As highlighted by ASIO, rapid technological change continued to provide people who are engaging in activities that threaten Australia’s security with new tools to conceal their activities from security and law enforcement agencies. In particular, ASIO said the use of encrypted communications by security intelligence targets was — and still is — an area of particular concern.

“Australia continues to be a target of espionage through cyber means; the cyber threat is persistent, sophisticated, and not limited by geography,” ASIO warned.

“Increasingly, foreign states have acquired, or are in the process of acquiring, cyber espionage capabilities designed to satisfy strategic, operational, and commercial intelligence requirements.”

Watching carefully the area of investment flows, ASIO said that while Australia’s open and transparent economy, which invites foreign investment, is a welcome and important contributor to Australia’s national wealth, it is not without national security risks.

“For example, foreign intelligence services are interested in accessing bulk data sets and privileged public or private sector information, including Australian intellectual property. Developing and implementing effective mitigation strategies for these issues is critical to reducing the threat to an acceptable level,” the report says.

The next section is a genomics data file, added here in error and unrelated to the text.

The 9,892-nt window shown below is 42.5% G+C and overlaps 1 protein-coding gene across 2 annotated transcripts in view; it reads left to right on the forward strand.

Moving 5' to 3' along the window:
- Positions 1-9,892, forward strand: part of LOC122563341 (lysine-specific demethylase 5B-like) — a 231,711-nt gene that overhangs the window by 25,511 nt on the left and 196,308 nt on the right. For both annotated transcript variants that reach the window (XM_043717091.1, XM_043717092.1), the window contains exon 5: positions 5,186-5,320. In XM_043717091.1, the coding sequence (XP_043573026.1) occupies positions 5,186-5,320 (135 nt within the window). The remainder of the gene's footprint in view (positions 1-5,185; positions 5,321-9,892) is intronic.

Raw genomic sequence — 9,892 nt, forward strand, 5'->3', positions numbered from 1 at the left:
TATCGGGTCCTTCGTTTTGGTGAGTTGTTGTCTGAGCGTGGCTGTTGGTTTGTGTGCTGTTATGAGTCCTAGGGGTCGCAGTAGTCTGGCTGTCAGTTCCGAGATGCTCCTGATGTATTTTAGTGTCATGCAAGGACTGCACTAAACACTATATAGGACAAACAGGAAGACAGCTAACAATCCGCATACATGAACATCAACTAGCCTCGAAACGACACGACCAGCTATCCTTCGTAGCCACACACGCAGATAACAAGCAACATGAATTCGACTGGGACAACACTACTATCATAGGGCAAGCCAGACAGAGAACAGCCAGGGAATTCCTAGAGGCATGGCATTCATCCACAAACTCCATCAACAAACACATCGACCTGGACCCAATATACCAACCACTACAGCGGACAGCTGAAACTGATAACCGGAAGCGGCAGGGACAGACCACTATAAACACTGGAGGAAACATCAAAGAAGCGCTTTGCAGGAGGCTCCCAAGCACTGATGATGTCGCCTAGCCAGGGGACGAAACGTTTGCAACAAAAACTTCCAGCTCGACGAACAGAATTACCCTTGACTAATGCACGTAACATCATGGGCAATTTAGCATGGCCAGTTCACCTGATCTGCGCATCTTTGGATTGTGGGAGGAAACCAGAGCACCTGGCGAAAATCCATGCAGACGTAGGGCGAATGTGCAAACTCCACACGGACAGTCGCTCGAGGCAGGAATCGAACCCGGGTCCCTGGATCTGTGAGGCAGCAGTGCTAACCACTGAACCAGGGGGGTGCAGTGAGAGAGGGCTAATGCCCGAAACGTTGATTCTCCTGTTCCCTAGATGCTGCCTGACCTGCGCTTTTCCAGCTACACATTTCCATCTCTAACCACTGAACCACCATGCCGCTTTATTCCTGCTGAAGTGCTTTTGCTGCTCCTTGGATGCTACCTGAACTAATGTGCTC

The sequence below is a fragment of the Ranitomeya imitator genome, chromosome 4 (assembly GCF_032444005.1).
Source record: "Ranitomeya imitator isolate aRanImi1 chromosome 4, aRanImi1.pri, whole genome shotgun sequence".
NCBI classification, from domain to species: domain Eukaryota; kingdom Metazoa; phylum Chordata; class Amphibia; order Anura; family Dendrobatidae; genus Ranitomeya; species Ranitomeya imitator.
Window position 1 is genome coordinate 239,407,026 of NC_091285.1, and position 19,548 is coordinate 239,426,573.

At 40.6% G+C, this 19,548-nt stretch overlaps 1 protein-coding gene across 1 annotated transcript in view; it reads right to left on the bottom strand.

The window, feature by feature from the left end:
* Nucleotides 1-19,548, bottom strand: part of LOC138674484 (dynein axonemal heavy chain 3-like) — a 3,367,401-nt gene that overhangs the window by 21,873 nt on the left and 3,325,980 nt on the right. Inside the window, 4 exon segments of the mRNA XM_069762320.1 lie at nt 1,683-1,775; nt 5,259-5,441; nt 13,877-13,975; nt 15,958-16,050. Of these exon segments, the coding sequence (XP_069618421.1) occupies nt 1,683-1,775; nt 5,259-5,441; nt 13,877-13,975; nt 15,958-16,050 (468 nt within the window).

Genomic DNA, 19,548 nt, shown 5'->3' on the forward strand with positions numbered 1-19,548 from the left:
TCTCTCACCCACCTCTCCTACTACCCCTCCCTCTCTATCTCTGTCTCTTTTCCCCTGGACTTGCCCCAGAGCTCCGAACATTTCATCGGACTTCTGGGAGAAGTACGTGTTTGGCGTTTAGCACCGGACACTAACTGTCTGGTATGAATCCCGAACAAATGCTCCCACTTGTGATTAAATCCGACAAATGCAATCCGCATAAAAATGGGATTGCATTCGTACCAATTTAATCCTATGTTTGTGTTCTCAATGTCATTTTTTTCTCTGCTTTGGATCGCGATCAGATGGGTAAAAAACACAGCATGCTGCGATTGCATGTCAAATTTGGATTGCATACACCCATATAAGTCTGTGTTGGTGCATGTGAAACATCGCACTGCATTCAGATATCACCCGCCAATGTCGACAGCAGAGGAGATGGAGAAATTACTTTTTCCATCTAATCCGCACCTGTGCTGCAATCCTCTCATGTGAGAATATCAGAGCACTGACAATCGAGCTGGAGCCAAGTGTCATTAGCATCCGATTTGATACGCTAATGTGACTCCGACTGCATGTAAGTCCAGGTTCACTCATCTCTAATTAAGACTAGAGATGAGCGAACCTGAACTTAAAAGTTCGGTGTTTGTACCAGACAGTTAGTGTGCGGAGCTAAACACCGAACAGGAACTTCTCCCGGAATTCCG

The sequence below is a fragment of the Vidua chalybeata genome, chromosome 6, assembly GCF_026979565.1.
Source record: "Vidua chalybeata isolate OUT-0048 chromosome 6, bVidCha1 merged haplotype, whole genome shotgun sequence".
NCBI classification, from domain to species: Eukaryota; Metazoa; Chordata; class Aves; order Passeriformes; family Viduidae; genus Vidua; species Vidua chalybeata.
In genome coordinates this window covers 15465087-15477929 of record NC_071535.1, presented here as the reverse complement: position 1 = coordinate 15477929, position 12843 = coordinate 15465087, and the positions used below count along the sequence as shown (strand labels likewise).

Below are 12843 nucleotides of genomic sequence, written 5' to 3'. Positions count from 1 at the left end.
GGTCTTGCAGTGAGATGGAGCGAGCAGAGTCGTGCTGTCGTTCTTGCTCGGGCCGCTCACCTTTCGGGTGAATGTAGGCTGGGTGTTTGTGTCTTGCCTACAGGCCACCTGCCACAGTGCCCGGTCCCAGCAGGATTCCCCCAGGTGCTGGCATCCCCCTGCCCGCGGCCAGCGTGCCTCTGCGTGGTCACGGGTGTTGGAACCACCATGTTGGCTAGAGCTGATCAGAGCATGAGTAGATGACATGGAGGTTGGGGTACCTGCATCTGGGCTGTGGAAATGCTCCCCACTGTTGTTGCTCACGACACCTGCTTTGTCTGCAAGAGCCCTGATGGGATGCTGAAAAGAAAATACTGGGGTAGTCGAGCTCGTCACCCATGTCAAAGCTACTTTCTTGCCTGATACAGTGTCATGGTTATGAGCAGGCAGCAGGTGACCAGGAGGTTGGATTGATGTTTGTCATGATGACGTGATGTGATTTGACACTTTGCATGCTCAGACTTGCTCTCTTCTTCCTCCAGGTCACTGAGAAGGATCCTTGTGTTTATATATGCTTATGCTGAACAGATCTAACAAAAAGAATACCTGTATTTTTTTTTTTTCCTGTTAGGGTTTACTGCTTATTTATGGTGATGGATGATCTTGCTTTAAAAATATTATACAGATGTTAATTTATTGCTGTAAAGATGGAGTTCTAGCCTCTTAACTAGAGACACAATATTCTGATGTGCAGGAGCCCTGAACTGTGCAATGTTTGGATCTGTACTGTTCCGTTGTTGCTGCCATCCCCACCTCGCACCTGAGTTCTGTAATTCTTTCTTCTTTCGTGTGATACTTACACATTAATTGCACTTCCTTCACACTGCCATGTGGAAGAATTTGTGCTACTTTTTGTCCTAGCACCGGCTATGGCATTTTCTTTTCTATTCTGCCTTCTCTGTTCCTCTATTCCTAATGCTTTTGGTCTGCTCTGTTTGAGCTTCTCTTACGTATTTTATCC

Another emerging issue of potential national security concern to ASIO is the lack of diversity of ownership within certain infrastructure sectors.

The agency also said that the number of cybersecurity incidents either detected or reported within Australia represents a fraction of the total threat the country legitimately faces.

While technology provided security and law enforcement agencies with new opportunities to identify activities of security concern, ASIO said building and maintaining technical collection capabilities to stay ahead of the threats proved to be resource intensive.

“Transforming existing agency information and communications technology infrastructure to effectively exploit new capabilities, manage the large volume and variety of data available, and to be adapted easily to new technologies is a major challenge, and one that will require significant, ongoing investment,” the agency wrote.